WASHINGTON, D.C. -- This week, as the U.S. Senate debated its "comprehensive immigration reform" bill, Mexico's President, Vicente Fox, speaking to the Utah legislature, decried the erection of barriers along the border his country shares with ours. "We won't resolve this problem with fences, but hand in hand, working together," the Mexican leader said. Unfortunately, our neighbors have done nothing to stop a tidal wave of humanity flowing across our southern border. To make matters worse, the bill passed on Friday by the U.S. Senate offers little that will solve the problem.
Immigration reform has generated more emotion in the heartland of America than any other issue in years. But much of the angst heard during heated exchanges in both Houses of Congress and at protest demonstrations across the land could have been avoided had the issue been properly framed by the Bush administration.
In the midst of a global war against suicidal terrorists bent on inflicting mass casualties, shoring up our frontiers should be a no-brainer. Fixing the border sieve first, before deciding what to do about illegal aliens already in the country, would have gained support from a significant majority of American citizens and lawmakers.
But now, 15 months after the president first announced his "guest-worker" program, it's clear that the only thing that people south of the border heard was "amnesty." According to Border Patrol agents who captured a record 1.2-million people illegally entering America last year, the hope of forgiveness for unlawfully entering the United States has become the principal motive for impoverished job seekers to race for our southern border.
The Tucson and Yuma, Ariz., areas are crossed most frequently. There, the Border Patrol reports 589,831 arrests -- more than Texas, California and New Mexico combined. They also estimate that more than 500,000 illegals evaded apprehension. The explanation: Our 10,500 Border Patrol agents have simply been overwhelmed. It remains to be seen whether 6,000 National Guardsmen will help staunch the flood. Last year the House Immigration Reform Caucus estimated that at least 36,000 Guardsmen would be needed.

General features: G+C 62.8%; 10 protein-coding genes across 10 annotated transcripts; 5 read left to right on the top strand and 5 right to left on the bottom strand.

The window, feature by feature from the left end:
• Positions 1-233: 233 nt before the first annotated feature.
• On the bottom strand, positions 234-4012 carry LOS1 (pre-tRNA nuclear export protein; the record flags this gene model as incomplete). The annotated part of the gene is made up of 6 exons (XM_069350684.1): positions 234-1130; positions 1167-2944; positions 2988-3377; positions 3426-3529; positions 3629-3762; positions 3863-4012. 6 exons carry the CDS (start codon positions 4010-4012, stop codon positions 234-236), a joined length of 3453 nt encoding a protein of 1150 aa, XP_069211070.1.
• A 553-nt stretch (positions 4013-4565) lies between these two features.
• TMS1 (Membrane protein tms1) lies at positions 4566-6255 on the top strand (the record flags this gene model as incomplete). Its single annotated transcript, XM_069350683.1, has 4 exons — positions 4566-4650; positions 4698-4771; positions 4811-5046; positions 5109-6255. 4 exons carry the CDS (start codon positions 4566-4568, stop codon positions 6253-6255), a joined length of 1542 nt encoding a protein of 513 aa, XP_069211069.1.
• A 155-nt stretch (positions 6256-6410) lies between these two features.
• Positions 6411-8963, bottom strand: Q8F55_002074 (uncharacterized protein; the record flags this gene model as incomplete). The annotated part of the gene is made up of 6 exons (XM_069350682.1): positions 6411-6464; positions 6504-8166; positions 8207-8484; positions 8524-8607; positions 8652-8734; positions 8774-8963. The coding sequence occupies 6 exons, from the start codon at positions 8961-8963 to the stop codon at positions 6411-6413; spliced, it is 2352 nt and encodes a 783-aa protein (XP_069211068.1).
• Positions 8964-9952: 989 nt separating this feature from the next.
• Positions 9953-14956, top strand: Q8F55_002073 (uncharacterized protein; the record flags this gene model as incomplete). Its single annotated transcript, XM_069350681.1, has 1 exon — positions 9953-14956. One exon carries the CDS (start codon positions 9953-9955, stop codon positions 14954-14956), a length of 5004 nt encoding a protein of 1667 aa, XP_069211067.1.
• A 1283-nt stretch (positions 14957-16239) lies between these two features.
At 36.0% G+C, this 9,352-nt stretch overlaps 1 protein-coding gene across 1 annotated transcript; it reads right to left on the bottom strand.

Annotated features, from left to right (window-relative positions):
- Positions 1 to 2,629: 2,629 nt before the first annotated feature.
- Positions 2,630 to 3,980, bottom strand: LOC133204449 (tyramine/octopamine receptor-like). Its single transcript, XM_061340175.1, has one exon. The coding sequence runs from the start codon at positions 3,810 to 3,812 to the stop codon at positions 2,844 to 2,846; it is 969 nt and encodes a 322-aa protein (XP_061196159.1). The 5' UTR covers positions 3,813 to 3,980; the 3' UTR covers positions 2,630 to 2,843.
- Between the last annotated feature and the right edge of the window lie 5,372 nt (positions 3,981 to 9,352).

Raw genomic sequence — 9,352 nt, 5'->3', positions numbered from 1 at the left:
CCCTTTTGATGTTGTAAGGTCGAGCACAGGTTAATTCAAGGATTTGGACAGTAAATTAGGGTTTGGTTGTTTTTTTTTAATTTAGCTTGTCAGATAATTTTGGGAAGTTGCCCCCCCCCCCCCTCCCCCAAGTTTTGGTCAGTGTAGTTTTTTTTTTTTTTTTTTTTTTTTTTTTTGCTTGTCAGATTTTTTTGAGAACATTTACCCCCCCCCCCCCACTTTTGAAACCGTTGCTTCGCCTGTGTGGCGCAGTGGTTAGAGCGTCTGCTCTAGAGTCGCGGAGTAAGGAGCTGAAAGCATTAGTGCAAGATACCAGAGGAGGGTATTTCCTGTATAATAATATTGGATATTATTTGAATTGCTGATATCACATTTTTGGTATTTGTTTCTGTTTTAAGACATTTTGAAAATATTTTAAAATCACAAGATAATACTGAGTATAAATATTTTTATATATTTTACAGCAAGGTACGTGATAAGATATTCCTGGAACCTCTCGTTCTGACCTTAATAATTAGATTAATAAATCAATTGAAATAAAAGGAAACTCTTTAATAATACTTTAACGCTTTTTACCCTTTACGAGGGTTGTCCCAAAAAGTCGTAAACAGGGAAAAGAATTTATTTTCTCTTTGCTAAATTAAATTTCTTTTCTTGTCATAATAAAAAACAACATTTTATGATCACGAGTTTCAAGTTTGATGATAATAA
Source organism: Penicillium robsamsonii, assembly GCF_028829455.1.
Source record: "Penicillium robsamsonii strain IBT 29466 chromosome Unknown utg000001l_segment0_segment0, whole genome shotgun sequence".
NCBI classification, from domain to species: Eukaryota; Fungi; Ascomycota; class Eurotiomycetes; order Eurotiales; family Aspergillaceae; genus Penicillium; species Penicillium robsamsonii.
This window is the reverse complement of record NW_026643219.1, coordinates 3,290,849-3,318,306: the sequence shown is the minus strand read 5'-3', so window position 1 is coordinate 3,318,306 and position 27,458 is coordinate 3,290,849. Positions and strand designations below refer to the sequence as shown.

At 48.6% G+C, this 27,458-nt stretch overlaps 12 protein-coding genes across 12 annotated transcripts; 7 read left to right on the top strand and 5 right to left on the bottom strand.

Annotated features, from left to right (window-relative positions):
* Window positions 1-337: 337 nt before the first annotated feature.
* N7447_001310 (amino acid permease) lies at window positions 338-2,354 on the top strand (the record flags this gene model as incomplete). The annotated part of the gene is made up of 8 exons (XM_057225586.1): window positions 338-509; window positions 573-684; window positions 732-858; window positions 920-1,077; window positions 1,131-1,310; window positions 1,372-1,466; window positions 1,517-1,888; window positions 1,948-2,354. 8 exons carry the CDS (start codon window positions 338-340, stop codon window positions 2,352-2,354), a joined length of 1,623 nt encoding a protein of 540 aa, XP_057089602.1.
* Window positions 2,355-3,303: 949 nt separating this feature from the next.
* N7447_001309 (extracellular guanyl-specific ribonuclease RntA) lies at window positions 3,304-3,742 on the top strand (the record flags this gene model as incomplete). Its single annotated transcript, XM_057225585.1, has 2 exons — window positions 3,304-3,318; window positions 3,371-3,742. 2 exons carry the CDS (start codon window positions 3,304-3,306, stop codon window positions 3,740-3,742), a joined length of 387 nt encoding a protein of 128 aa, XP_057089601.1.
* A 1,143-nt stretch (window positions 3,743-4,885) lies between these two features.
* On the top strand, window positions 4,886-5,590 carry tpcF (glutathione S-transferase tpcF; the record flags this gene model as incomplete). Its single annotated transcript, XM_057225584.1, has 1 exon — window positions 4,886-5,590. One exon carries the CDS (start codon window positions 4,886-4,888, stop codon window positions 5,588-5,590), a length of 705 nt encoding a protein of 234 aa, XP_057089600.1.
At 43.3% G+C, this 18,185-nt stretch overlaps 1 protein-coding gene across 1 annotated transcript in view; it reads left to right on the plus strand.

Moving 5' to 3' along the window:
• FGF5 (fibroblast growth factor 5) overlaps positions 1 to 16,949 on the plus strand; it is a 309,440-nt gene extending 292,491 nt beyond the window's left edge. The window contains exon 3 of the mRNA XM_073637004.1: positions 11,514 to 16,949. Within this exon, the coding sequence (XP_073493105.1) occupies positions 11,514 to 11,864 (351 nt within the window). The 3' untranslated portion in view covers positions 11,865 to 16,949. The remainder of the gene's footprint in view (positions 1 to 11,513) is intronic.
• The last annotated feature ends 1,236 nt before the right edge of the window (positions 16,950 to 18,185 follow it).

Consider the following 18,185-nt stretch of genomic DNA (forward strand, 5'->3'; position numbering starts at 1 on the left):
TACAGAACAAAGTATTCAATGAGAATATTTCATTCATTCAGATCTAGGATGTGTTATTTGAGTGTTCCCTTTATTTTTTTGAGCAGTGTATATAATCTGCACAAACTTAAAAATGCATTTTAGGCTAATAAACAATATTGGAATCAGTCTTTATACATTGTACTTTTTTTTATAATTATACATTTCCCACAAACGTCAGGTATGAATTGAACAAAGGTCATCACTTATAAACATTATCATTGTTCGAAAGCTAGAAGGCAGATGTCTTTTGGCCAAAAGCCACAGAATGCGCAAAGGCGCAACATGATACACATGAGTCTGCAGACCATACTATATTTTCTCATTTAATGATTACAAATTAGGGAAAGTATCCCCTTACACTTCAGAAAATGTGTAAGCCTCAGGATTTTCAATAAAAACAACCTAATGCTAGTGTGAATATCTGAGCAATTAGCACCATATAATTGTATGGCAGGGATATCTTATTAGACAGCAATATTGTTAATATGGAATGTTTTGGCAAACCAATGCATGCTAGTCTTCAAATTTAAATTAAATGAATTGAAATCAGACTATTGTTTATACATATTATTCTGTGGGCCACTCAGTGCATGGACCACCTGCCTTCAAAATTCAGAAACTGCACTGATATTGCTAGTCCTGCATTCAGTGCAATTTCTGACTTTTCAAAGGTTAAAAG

Even if enhanced border patrols and surveillance work, that won't resolve what to do about the 12-20 million illegal aliens already here. Rewarding these lawbreakers with citizenship -- eventual or immediate -- is not an option because, judging from history, it is only likely to encourage more illegal immigration. That's what happened in the aftermath of the amnesty granted 20 years ago in a political compromise worked out between Congress and President Ronald Reagan. The 1986 program granted pardon to 3-million illegals -- but failed to follow through on improved border security or enforcing tougher sanctions on hiring undocumented workers. The result: a six-month lull in illegal crossings -- and then the flow of humanity resumed.
Regrettably, the bill passed by the Senate this week repeats many of the mistakes of the '80s -- even replicating some of the original language. The Heritage Foundation estimates that if the current Senate bill became law, it would permit "103-million persons to legally immigrate to the United States over the next 20 years -- fully one-third of the current population of the United States."
In the aftermath of the Senate vote, some members in both parties are now saying that there is scant hope for getting any real reform before the 2008 elections.
But not everyone is giving up. Sen. Kay Bailey Hutchison, R-Texas, says that, "We still have a chance to do the right thing." She is proposing that a House-Senate Conference incorporate what she calls the "Secure Authorized Foreign Employee," or SAFE Visa plan into the final bill.
Sen. Hutchison's measure would permit foreign workers who passed a background check and who have proof of U.S. employment to apply for visas in their home country. Employers would be responsible for bearing the costs of getting these foreign workers to the United States. SAFE Visas would last for 10 months, at which time workers would be required to return home for two months before it could be renewed. Employers would be responsible for all appropriate tax and other paycheck deductions, and all Medicare withholding for SAFE cardholders would be used to pay for uncompensated emergency health care provided to non-citizens. No one on a SAFE Visa would be eligible for federal, state or local government-sponsored social services, and any illegal alien seeking a SAFE Visa would have to go home first to apply.
Though this eminently sensible idea was rejected by the Senate, Hutchison plans to ratchet up the pressure on her "colleagues" to include it in any final bill by pointing to the obvious security advantages of the SAFE Visa: "I believe that any legislation addressing immigration must first address the safety and security needs of the United States. In a world where terrorists continue to seek to harm Americans, we must protect our citizens. We have every right to know who is in our country, who has crossed our borders, the nature and purpose and length of the visit. And we're negligent if we don't know these things."
She's right. And if the president from Texas is wise, he'll get behind the SAFE Visa and push hard to see it enacted. Then, when he signs it into law, he can thank the "Gentle lady from Texas" for pulling his fat out of the fire.